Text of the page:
Introduction: Biographical and Historical Contexts

  • Jonathan Swift
Part of the Case Studies in Contemporary Criticism book series (CSICC)


“As to my native country,” said Jonathan Swift, “I happened indeed by a perfect accident, to be born here, my mother being left here from returning to her house at Leicester … and thus I am a Teague, or an Irishman, or what people please, although the best part of my life was in England” (Corresp. 4: 229). The author of Gulliver’s Travels was born November 30, 1667, in Hoey’s Court, a street in a fashionable part of Dublin. Six months earlier, his father, also named Jonathan, had died. This death, the son would later say, “was much lamented on account of his reputation for integrity with a tolerable good understanding” (Prose Writings 5: 191). The elder Jonathan Swift had immigrated from England to Ireland around 1660, to take a job at the King’s Inns, the center of Dublin’s legal establishment. In the summer of 1664, he had married another English immigrant, Abigail Erick, from Leicester. Through his English father, the author of Gulliver’s Travels was related to the poet and playwright John Dryden. But a family member Swift respected far more was his grandfather Thomas Swift, an Anglican clergyman who had supported Charles I and the Royalist cause during the English Civil War and who had suffered, as a result, under the Puritans (Ehrenpreis 1: 4, 24; Swift, Prose Writings 5: 190).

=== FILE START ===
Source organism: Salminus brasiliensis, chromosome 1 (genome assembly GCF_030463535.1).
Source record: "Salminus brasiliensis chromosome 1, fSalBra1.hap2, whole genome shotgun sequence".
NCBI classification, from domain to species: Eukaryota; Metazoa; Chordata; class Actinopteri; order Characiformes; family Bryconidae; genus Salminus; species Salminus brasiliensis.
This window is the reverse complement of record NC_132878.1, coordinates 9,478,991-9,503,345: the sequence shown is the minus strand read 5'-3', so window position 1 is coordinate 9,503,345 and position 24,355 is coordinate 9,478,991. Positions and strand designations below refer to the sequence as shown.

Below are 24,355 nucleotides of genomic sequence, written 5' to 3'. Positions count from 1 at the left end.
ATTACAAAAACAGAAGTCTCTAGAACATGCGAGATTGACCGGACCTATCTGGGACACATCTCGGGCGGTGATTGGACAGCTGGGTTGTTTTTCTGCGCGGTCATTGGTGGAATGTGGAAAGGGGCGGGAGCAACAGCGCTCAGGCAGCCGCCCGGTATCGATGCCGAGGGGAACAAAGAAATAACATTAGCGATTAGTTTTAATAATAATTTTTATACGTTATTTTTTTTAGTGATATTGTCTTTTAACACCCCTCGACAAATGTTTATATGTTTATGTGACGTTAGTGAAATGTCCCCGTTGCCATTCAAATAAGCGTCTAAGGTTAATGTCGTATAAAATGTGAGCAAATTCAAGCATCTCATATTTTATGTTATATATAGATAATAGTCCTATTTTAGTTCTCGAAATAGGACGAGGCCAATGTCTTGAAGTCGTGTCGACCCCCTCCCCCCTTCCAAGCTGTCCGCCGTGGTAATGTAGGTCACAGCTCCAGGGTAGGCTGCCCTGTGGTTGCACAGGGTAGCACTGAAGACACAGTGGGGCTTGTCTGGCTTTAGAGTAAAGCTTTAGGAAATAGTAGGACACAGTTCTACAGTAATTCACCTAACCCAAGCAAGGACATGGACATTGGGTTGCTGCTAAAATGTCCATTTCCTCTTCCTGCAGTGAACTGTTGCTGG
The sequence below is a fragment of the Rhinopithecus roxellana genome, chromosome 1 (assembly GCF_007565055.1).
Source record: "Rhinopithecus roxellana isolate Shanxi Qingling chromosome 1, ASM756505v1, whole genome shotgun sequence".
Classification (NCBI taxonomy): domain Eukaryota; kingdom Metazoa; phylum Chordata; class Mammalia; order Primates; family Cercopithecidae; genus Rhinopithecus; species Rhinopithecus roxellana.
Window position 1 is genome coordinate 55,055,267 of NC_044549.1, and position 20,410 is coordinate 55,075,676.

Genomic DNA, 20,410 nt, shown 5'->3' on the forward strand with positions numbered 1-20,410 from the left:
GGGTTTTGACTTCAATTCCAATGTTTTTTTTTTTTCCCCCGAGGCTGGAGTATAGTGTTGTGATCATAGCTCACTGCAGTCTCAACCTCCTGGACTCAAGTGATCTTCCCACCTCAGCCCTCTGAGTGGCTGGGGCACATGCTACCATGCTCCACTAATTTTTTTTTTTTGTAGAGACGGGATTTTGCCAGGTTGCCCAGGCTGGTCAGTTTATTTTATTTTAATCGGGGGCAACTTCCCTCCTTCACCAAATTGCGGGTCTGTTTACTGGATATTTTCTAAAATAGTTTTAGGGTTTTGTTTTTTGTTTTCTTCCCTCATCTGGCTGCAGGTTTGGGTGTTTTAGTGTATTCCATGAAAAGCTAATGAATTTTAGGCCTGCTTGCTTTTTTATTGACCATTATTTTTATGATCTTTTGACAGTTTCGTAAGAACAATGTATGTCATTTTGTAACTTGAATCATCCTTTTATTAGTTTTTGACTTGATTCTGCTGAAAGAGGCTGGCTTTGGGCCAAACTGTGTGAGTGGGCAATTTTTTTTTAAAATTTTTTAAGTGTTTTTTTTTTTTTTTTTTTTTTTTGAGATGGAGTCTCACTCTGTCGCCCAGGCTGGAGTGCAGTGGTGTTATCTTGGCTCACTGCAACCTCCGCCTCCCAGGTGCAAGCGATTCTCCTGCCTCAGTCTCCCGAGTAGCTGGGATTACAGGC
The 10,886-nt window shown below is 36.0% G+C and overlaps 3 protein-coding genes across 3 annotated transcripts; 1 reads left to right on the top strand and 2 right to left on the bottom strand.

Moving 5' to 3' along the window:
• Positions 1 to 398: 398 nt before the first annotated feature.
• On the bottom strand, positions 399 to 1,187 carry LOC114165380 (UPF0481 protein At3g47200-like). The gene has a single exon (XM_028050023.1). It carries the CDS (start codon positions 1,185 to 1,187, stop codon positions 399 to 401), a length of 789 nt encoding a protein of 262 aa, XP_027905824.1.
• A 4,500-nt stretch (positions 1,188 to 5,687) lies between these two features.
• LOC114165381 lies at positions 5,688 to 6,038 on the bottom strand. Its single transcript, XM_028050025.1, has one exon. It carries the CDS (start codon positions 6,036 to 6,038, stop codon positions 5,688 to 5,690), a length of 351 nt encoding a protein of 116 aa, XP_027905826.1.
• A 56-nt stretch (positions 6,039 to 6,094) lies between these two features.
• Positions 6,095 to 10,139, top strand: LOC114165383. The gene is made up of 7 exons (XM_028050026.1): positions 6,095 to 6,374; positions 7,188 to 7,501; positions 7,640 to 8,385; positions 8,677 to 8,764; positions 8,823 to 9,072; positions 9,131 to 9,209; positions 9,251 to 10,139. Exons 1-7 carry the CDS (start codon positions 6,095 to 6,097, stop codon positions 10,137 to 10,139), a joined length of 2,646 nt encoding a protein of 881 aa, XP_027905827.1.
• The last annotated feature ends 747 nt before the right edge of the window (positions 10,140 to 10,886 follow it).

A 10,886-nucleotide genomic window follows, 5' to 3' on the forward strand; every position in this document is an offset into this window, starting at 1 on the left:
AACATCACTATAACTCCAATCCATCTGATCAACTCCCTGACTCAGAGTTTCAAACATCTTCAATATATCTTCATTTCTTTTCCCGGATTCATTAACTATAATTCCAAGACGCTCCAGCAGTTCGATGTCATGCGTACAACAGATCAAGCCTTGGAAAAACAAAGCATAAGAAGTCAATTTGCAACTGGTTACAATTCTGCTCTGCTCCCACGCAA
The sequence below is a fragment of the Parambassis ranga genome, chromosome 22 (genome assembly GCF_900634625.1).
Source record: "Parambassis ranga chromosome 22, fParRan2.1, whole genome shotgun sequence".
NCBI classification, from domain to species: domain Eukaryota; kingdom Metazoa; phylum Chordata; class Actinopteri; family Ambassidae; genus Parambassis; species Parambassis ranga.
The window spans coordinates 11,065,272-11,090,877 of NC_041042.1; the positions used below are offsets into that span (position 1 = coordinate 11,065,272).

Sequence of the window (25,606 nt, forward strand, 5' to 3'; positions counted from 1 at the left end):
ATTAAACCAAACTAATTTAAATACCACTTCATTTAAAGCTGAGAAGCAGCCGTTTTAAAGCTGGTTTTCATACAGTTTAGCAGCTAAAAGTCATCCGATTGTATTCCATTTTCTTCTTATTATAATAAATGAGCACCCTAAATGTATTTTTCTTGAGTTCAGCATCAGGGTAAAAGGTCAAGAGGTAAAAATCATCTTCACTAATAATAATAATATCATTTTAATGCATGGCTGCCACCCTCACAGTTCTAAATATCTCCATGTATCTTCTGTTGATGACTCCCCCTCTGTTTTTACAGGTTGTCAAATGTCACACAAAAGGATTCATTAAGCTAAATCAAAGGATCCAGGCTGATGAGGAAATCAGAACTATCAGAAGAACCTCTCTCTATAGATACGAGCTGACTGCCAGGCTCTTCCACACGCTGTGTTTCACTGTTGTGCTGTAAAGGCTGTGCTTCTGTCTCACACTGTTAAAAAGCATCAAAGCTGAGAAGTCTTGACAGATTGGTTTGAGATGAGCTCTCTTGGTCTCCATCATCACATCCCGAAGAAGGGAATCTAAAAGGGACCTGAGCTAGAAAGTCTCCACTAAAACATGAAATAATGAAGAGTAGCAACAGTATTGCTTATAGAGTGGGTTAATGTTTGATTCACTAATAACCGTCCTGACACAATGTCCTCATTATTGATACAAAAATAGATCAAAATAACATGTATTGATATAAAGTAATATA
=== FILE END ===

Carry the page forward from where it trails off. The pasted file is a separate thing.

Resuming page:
Historical Context Trinity College Privy Council Prose Writing Irish Literature 
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Copyright information

© Bedford Books of St. Martin’s Press 1995

Authors and Affiliations

  • Jonathan Swift

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